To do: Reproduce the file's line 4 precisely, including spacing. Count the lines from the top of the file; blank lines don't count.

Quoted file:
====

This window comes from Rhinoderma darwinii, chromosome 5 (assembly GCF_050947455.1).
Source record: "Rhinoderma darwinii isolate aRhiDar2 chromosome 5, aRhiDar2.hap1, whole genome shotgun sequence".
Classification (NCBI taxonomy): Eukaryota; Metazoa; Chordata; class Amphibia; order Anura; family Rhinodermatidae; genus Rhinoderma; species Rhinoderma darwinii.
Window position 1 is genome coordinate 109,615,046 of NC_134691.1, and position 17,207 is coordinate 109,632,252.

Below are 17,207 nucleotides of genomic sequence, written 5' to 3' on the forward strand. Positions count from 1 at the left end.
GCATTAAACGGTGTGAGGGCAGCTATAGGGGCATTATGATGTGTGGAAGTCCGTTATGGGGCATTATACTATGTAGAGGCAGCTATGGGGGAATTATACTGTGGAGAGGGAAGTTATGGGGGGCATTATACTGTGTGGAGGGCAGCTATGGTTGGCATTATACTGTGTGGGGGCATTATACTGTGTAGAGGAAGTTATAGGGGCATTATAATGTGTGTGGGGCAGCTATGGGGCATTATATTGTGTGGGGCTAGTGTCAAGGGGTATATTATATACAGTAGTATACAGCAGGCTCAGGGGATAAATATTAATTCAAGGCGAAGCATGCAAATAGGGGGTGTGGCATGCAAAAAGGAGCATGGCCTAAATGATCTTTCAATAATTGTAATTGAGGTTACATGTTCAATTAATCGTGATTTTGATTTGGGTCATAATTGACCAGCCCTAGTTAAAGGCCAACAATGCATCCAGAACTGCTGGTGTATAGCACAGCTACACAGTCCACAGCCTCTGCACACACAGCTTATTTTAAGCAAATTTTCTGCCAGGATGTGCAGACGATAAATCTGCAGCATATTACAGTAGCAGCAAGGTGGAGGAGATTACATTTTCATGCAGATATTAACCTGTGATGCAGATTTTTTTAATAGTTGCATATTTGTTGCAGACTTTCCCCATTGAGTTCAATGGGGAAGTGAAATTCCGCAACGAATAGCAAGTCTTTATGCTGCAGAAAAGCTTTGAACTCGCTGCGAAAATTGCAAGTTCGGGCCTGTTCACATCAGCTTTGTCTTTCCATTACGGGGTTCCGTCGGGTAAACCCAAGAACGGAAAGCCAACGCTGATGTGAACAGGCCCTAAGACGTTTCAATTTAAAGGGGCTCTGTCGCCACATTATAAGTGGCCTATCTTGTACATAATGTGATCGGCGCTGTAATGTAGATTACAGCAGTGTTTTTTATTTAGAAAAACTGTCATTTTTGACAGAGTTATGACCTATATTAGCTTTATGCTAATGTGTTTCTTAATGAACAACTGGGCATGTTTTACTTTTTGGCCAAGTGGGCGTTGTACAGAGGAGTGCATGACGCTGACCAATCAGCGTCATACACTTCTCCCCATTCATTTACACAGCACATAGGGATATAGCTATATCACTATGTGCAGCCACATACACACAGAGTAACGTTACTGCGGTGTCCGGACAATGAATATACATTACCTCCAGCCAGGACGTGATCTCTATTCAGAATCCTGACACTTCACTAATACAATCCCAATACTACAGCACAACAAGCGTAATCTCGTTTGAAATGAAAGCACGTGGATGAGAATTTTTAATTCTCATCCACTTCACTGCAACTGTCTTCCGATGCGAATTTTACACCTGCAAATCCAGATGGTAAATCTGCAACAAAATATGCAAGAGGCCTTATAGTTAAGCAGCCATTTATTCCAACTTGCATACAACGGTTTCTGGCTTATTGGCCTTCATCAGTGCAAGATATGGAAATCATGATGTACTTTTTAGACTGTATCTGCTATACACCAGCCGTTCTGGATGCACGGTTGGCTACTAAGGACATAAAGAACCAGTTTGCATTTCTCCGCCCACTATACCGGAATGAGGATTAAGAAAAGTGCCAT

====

Window position 1 is genome coordinate 109,615,046 of NC_134691.1, and position 17,207 is coordinate 109,632,252.